The application for array quality is to provide guidance and valuable insights into quality control for the protein microarray. A protein microarray or also named as protein chip is a high-throughput method used to track the interactions and activities of proteins, and to determine their function, and determining function on a large scale (Melton, 2004). Its main advantage lies in the fact that large numbers of proteins can be tracked in parallel. The chip consists of a support surface such as a glass slide, nitrocellulose membrane, bead, or microtitre plate, to which an array of capture proteins is bound (Schena, 2005). Protein microarrays are rapid, automated, economical, and highly sensitive, consuming small quantities of samples and reagents (Mitchell, 2004). The high-throughput technology behind the protein microarray was relatively easy to develop since it is based on the technology developed for DNA microarrays (Hall, Ptacek and Snyder, 2012)which have become the most widely used microarrays.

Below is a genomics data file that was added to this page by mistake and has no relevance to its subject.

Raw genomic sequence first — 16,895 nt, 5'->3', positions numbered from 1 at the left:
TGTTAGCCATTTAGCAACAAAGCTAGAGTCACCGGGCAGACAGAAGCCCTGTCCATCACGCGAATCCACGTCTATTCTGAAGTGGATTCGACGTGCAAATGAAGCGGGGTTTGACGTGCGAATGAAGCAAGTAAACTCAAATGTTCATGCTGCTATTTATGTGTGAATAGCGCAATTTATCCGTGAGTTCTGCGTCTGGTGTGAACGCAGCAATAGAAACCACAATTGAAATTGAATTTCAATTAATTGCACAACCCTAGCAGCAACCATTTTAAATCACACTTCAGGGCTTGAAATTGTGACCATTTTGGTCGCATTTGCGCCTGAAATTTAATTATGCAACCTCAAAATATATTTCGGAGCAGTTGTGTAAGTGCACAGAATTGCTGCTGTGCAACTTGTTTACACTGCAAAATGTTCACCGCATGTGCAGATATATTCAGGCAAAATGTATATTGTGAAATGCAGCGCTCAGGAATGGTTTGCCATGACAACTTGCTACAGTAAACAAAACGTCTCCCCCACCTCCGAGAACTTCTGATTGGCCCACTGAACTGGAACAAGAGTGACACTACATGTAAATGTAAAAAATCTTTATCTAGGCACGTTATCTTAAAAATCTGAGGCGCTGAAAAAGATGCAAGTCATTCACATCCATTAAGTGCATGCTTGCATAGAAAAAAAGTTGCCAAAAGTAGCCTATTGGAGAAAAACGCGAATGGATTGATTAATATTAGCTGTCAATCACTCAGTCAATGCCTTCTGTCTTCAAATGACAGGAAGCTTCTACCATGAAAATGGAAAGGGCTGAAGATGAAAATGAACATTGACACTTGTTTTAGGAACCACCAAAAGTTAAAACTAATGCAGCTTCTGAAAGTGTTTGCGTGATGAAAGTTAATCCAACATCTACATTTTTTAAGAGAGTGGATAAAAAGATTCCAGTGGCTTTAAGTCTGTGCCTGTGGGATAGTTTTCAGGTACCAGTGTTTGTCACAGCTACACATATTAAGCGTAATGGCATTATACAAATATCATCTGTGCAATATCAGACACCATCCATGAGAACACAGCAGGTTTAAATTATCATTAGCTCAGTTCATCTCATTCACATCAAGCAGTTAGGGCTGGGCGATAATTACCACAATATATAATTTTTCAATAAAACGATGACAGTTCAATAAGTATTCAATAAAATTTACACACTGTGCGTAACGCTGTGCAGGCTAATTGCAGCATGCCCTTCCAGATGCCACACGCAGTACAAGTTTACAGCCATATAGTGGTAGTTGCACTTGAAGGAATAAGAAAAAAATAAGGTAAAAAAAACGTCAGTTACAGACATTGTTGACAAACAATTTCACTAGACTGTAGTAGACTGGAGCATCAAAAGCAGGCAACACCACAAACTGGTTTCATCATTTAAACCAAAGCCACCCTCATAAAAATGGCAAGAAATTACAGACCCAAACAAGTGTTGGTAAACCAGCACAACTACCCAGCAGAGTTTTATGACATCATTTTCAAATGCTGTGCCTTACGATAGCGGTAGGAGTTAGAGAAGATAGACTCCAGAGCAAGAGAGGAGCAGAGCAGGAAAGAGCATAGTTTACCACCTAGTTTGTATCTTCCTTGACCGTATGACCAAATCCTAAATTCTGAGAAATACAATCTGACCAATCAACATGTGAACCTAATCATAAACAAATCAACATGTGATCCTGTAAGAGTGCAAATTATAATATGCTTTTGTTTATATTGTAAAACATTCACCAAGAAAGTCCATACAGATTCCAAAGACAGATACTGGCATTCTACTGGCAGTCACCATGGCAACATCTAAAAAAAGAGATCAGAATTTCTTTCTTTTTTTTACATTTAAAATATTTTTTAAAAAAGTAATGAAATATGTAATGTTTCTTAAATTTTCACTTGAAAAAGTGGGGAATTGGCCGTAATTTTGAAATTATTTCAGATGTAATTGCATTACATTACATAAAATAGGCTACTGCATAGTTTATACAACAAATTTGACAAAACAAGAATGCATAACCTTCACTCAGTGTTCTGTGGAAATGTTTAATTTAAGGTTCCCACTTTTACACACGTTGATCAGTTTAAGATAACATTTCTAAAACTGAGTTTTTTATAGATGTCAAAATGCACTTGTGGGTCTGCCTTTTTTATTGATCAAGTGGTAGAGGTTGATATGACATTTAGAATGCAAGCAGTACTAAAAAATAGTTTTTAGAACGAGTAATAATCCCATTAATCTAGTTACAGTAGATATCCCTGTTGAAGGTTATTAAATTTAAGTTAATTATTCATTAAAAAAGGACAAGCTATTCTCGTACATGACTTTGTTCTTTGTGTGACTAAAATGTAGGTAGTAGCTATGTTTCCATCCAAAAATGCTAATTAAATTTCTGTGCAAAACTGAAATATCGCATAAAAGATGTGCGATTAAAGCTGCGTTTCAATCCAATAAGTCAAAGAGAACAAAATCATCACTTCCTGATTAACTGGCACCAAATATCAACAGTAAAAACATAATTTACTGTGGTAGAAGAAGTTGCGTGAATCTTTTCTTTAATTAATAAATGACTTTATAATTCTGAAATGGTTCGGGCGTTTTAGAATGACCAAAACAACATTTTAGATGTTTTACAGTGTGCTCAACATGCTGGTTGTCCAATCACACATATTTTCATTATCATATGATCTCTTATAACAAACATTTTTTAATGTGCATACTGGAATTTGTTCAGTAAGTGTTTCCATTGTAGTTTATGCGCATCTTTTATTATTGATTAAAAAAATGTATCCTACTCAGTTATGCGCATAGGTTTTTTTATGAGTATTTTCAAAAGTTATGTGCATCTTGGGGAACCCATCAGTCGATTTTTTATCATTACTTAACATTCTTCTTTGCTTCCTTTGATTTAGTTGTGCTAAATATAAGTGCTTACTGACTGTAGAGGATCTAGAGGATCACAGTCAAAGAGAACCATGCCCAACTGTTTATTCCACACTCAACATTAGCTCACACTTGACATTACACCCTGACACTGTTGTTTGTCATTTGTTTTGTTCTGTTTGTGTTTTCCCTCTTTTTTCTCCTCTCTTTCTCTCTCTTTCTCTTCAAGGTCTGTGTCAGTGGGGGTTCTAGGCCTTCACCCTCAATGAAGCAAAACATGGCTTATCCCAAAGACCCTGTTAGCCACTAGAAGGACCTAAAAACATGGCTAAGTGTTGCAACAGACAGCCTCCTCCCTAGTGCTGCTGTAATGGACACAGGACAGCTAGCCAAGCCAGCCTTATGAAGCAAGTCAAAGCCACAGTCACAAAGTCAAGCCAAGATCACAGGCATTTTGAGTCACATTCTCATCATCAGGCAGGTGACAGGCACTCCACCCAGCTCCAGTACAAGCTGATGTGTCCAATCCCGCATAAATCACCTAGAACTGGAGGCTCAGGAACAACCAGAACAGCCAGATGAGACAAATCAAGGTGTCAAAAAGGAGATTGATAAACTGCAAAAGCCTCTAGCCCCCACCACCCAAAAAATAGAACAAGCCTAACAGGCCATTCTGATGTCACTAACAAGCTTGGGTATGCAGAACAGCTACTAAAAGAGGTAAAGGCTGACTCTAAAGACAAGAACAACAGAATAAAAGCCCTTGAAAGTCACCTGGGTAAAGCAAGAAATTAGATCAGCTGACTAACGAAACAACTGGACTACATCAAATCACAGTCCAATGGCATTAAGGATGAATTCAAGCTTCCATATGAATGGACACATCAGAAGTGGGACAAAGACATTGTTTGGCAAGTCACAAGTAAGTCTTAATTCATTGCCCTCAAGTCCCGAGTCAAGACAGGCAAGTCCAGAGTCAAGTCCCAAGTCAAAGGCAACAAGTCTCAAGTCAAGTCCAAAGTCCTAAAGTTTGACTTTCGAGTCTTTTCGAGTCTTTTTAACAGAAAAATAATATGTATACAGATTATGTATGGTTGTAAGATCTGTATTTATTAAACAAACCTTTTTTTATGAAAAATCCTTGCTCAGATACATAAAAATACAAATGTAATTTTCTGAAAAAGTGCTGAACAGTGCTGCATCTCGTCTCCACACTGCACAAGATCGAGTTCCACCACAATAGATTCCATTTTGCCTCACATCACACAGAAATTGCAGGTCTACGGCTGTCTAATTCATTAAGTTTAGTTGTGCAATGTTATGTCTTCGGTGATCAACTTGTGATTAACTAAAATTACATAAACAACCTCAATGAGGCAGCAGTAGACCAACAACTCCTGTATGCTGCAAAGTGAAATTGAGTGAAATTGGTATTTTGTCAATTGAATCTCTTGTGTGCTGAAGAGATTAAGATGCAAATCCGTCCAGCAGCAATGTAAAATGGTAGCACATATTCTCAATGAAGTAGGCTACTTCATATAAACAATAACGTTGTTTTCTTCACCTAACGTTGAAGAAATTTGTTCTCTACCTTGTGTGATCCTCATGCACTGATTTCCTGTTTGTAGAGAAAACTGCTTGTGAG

-Melton, L.(2004). Protein arrays: Proteomics in multiplex. Nature. 429 (6987):pp101-107. ISSN 0028-0836
-Schena, M. (2005). Protein Microarrays. Jones & Bartlett Learning. p47. ISBN 978-0-7637-3127-4.
-Mitchell, P(2002). A perspective on protein microarrays. Nature Biotechnology. 20 (3): pp225-229. ISSN 1087-0156
-Hall, DA; Ptacek, J. and Snyder, M. (December 12, 2012). Protein Microarray Technology. Mech. Ageing Dev. 128(1):pp161-167. PMC 1828913
-Kauffmann, A.and Huber, W. (2013). Introduction: Microarray Quality Assessment with ArrayQualityMetrics, p1-7.
-(2017). DNA microarray. Retrieved 1st August, 2017, from http://www.dnamicroarray.net/.